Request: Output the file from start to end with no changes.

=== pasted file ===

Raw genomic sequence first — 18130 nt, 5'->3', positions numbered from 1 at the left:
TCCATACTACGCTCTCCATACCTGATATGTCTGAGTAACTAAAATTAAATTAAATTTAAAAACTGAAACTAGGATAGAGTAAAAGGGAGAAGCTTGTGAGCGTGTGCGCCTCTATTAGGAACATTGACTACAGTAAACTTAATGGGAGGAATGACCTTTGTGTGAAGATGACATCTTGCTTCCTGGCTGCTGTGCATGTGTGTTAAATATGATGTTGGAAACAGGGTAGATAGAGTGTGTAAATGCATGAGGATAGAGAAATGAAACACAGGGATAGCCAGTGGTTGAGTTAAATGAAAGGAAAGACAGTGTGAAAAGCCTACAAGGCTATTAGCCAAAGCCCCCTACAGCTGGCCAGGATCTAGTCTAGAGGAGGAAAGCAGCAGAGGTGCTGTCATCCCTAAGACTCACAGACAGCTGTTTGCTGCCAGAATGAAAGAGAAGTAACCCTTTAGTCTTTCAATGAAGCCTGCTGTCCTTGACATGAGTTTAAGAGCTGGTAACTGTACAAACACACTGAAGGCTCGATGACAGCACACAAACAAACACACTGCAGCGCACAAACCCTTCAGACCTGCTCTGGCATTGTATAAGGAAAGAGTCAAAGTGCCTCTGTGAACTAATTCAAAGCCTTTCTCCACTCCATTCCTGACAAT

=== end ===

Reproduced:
Raw genomic sequence first — 18130 nt, 5'->3', positions numbered from 1 at the left:
TCCATACTACGCTCTCCATACCTGATATGTCTGAGTAACTAAAATTAAATTAAATTTAAAAACTGAAACTAGGATAGAGTAAAAGGGAGAAGCTTGTGAGCGTGTGCGCCTCTATTAGGAACATTGACTACAGTAAACTTAATGGGAGGAATGACCTTTGTGTGAAGATGACATCTTGCTTCCTGGCTGCTGTGCATGTGTGTTAAATATGATGTTGGAAACAGGGTAGATAGAGTGTGTAAATGCATGAGGATAGAGAAATGAAACACAGGGATAGCCAGTGGTTGAGTTAAATGAAAGGAAAGACAGTGTGAAAAGCCTACAAGGCTATTAGCCAAAGCCCCCTACAGCTGGCCAGGATCTAGTCTAGAGGAGGAAAGCAGCAGAGGTGCTGTCATCCCTAAGACTCACAGACAGCTGTTTGCTGCCAGAATGAAAGAGAAGTAACCCTTTAGTCTTTCAATGAAGCCTGCTGTCCTTGACATGAGTTTAAGAGCTGGTAACTGTACAAACACACTGAAGGCTCGATGACAGCACACAAACAAACACACTGCAGCGCACAAACCCTTCAGACCTGCTCTGGCATTGTATAAGGAAAGAGTCAAAGTGCCTCTGTGAACTAATTCAAAGCCTTTCTCCACTCCATTCCTGACAAT